How China covets India’s waters

Kingshuk Nag

A few days ago, even as India is in the midst of a lockout due to the impact of Coronavirus, China has released its new official map. Not surprisingly Arunachal Pradesh has been shown in the map as before as part of China and described as southern Tibet. China has been aggressively claiming Arunachal Pradesh to be it’s own in the last few years and ‘protesting’ visits of Indian dignitaries to the state that is an integral part of India. Visas of visitors from Arunachal Pradesh seeking entry to China is not being stamped on their passport but granted on a separate sheet. China has also ‘renamed’ six places in Arunachal Pradesh a few years ago as retaliatory action following the visit of the Dalai Lama to the state. Incidentally, the Chinese aggressors had overrun Arunachal Pradesh in the 1962 conflict but withdrew after cease-fire fearing international pressure from the US and others.

 On the face of things, China has nothing to gain from taking over Arunachal Pradesh. At the very end of Tibet and jutting out on the rest of India, China will find it difficult to defend Arunachal Pradesh even if it were to gain control over the region. Then why do the Chinese insist on making an issue out of Arunachal Pradesh?  The game is much deeper.

The real Chinese game is to confuse matters and hide its intent as they go on exploiting the resources of Tibet for the development of China. Not commonly known, Tibet standing at a great height is the roof of the world and is as rich in water as the North Pole or the South Pole. As many as 10 major rivers emanate from Tibet and flow into 11 countries!  This includes the Indus (from which India gets its name) which flows westwards and wends its way through India and Pakistan to reach the Arabian Sea. The river Brahmaputra rises in Tibet, not very from Indus and flows eastwards for 1500 kilometres before entering India and from there to Bangladesh before draining into the Bay of Bengal.  The river Sutlej (which ultimately joins the Indus in Pakistan’s Punjab) also ensues from Tibet and so does the river Ghaghra. The latter river flows for 1000 km before joining the Ganga in India. In terms of volume of water discharged, the Ghaghra is the largest tributary of the Ganga.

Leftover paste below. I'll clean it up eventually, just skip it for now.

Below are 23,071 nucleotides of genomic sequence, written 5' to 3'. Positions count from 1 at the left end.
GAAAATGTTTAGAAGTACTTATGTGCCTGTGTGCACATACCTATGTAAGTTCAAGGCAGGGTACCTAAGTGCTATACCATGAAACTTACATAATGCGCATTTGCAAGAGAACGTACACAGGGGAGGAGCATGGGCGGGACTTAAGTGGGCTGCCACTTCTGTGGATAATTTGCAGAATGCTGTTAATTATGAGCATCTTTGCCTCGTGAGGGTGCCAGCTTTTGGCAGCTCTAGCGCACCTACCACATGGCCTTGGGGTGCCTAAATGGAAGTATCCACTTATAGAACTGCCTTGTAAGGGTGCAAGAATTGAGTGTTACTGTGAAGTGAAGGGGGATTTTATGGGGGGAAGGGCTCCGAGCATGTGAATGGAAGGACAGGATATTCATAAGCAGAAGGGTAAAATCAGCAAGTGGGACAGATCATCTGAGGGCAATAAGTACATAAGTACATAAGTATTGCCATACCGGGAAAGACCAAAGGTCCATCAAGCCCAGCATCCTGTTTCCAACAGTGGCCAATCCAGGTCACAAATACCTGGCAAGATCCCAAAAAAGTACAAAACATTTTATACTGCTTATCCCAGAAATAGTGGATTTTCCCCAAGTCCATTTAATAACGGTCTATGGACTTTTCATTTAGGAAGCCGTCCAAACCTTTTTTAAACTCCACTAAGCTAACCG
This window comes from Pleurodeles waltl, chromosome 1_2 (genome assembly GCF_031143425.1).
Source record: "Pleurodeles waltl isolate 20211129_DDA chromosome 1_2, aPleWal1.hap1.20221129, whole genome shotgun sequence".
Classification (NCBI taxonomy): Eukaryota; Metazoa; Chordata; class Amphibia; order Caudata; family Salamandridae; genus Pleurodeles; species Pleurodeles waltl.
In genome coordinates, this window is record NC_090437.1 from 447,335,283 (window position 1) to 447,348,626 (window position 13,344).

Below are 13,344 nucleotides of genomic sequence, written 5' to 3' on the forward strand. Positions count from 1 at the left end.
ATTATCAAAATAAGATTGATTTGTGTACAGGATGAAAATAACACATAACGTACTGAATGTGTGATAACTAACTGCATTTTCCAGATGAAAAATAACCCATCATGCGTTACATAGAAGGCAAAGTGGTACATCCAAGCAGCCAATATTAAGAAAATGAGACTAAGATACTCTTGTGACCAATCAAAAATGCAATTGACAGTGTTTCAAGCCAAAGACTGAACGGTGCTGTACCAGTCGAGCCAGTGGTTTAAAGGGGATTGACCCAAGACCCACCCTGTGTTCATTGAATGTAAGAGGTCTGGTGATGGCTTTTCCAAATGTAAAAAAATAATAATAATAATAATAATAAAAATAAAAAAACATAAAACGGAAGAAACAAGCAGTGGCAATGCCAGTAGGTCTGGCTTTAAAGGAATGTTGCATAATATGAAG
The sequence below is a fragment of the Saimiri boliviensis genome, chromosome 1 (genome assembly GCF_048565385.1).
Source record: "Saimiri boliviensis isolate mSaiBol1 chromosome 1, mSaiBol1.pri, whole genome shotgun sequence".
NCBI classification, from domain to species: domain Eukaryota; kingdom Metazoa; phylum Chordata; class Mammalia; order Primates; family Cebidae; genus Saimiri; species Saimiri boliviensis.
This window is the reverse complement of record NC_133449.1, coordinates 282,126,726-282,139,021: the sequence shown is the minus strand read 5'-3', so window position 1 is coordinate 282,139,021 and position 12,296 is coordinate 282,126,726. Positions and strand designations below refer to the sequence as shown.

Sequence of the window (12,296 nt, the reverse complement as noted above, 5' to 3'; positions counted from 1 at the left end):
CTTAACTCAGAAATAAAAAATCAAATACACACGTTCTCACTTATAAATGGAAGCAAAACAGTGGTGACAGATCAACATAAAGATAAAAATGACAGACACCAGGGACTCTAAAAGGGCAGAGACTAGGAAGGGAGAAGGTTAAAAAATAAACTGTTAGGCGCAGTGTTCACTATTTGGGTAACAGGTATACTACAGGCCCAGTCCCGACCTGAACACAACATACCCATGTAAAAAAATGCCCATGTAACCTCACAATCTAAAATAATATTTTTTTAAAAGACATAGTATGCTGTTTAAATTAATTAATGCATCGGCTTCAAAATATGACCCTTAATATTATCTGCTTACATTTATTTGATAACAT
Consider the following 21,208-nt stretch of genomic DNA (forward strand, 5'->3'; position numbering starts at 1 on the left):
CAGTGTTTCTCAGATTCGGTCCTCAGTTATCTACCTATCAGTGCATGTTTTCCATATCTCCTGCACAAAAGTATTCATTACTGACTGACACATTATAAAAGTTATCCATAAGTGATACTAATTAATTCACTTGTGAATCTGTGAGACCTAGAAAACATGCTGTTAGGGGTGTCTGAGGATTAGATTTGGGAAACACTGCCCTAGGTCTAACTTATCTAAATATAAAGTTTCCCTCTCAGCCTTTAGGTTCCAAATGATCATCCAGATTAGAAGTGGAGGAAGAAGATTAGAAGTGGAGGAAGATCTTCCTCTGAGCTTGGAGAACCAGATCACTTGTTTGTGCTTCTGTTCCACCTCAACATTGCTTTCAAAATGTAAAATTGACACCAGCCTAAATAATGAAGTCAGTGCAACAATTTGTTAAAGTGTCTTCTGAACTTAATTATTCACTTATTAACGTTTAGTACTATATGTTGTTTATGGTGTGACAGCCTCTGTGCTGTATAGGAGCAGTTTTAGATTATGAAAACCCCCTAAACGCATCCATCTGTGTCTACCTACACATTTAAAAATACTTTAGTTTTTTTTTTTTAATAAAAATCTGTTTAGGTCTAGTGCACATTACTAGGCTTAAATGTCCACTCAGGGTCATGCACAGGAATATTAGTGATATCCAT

The River Mekong

The river Mekong that is the lifeline of Indo- China also arises in Tibet. It flows through Myanmar, Laos, Thailand and Vietnam. Similarly, the river Salween, which flows through Myanmar and Thailand to merge with the Andaman Sea, starts in Tibet.

It is easy to appreciate that with the control over the upper reaches of these major rivers, China can aim to influence the geopolitics of South Asia and Indo China. This is exactly what China is trying to do.

Yangtze Kiang River

Two rivers from Tibet also flow into China: the Yangtze Kiang and the Yellow. Both are mighty rivers but with the massive demand for water in China for its high population and increased demand for industrialization, this is not enough to feed the needs of the country. This is especially because of the north of the country is water deficient with little rainfall and is part of the Gobi desert. For instance the shortage of water is so acute in Beijing that water has to be recycled for use in households. So from the Chinese point of view it makes sense to divert some waters from the rivers originating from China but flowing into other countries. 

Information from China is very difficult to obtain, but it would seem that they want to exploit the Brahmaputra not only for water but also for generating power. The Brahmaputra ( called Tsangpo or the purifier in Tibet) after flowing parallel to the Himalayas in Tibet takes a break through one of the deepest gorges in the world and in between two snow peaked mountains ( both over 20,000 feet). It then negotiates a hair pin like U turn (called Great Bend) and falls some 8100 feet in 240 km to enter Arunachal Pradesh. Analysts point out that this is a grand canyon deeper than that of Colorado in the US. Analysts point out that at the Great bend the river offers a great opportunity to divert water and generate hydro power of a staggering 38,000 MW. This is what China wants, and has been since the time of Mao Zedong, but yet does not have the technology to install turbines, bore tunnels and lay pipes in the deep gorge that is 4900 meters wide.   

But this does not mean that the Chinese will never have the competence to exploit the Brahmaputra. It may take some decades but the Chinese will do so even though it has no water-use agreement with India. Then the green slopes and plains of Assam and Bangladesh will start to dry resulting in an unparalleled ecological disaster. It is needless to say that India should wake up and start working to prevent such an eventuality before it is too late.

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